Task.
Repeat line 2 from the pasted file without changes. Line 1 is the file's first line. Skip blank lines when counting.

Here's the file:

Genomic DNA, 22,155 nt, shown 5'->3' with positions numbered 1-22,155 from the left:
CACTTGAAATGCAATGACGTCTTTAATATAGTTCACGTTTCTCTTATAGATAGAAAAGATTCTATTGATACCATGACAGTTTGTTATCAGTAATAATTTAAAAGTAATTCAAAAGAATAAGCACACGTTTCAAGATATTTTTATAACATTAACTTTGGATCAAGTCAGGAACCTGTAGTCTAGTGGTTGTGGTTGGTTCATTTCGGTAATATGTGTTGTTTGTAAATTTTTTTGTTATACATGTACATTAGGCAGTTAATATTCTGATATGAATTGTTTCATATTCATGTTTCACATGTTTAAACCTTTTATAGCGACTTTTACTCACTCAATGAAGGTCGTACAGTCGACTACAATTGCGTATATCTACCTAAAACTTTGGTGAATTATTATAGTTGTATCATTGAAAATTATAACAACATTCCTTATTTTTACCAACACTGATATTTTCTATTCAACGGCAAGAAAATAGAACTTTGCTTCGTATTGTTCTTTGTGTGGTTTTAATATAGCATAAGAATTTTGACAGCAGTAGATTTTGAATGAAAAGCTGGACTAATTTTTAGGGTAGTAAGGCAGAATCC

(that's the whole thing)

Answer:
CACTTGAAATGCAATGACGTCTTTAATATAGTTCACGTTTCTCTTATAGATAGAAAAGATTCTATTGATACCATGACAGTTTGTTATCAGTAATAATTTAAAAGTAATTCAAAAGAATAAGCACACGTTTCAAGATATTTTTATAACATTAACTTTGGATCAAGTCAGGAACCTGTAGTCTAGTGGTTGTGGTTGGTTCATTTCGGTAATATGTGTTGTTTGTAAATTTTTTTGTTATACATGTACATTAGGCAGTTAATATTCTGATATGAATTGTTTCATATTCATGTTTCACATGTTTAAACCTTTTATAGCGACTTTTACTCACTCAATGAAGGTCGTACAGTCGACTACAATTGCGTATATCTACCTAAAACTTTGGTGAATTATTATAGTTGTATCATTGAAAATTATAACAACATTCCTTATTTTTACCAACACTGATATTTTCTATTCAACGGCAAGAAAATAGAACTTTGCTTCGTATTGTTCTTTGTGTGGTTTTAATATAGCATAAGAATTTTGACAGCAGTAGATTTTGAATGAAAAGCTGGACTAATTTTTAGGGTAGTAAGGCAGAATCC